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New York criminal trial process: a brief overview

Being charged with a crime can be a frightening experience. After all, many people in New York do not have experience with the judicial system before having to face a courtroom. All of this could make going through a criminal trial incredibly stressful, especially if the accused is not guilty of the charges against them. For these reasons, it is important to have a basic understanding of the criminal trial process.

In general, the first step in the criminal trial process is selecting a jury. A pool of potential jurors will be created and the judge, usually along with the prosecuting attorney and the defense attorney, will ask the potential jurors questions. Depending on the juror's answers, some will be dismissed, leaving a jury of one's peers. In New York, this generally means a jury of six individuals, although alternates may be chosen.

Once the trial has started, each side will make opening statements. Since the prosecution carries with it the burden of proof, they will make the first opening statement in favor of their argument. The defense will then make an opening statement in favor of their argument, although in some cases the defense will not make their opening statement until the prosecution has finished its main case.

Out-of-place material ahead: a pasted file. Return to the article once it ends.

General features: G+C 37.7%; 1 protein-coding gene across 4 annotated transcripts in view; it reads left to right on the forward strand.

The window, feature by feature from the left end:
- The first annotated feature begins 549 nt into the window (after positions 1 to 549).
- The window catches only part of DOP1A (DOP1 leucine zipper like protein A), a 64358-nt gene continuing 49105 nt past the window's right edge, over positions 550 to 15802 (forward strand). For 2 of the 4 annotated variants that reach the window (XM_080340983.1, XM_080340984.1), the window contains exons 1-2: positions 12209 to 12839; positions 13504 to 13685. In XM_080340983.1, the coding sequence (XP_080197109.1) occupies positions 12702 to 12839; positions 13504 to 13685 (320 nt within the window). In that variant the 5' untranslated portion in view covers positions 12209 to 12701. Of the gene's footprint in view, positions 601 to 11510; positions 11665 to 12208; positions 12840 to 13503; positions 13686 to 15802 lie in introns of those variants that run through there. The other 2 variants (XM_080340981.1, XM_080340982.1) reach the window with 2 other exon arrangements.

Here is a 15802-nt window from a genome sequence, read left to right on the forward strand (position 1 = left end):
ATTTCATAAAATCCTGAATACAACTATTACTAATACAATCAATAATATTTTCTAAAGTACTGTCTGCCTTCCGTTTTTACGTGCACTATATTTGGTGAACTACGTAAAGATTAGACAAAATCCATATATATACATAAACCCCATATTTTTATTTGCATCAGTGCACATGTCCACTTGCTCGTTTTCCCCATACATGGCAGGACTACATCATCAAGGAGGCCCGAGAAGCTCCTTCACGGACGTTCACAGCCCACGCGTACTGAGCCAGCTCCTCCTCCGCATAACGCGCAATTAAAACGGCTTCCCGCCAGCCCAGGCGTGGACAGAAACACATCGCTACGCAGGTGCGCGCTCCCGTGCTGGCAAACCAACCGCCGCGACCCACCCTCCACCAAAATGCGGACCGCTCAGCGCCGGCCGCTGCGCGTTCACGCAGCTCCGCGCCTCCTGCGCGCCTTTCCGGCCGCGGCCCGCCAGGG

After opening statements, witnesses and experts for both parties will be called. The witness will be sworn in, examined by the party that called them, and then cross-examined by the other party. In some cases, following cross-examination, the witness may be re-examined by the party that called them.

Next will be closing statements and jury instruction. In closing statements, each party will summarize their case. Since a person is still innocent until proven guilty, the prosecution still has the burden of proof, which the defense can claim they did not meet. The judge will then instruct the jury on the legal criterion they must consider when making their verdict. For example, the elements of the crime may be explained as part of the jury instruction.

Finally, the jury will decide on a verdict. Usually this means that the jury will deliberate, that is, discuss the case and come to a conclusion about the accused's guilt. The verdict will then be announced by the judge.

The criminal trial process may vary slightly from state-to-state. Nonetheless, knowing what one will face is just part of the battle of proving one's innocence.

Source: FindLaw.com, "Criminal Trial Overview," accessed on Aug. 19, 2014

Source: FindLaw.com, "Criminal Trial Overview," accessed on Aug. 19, 2014

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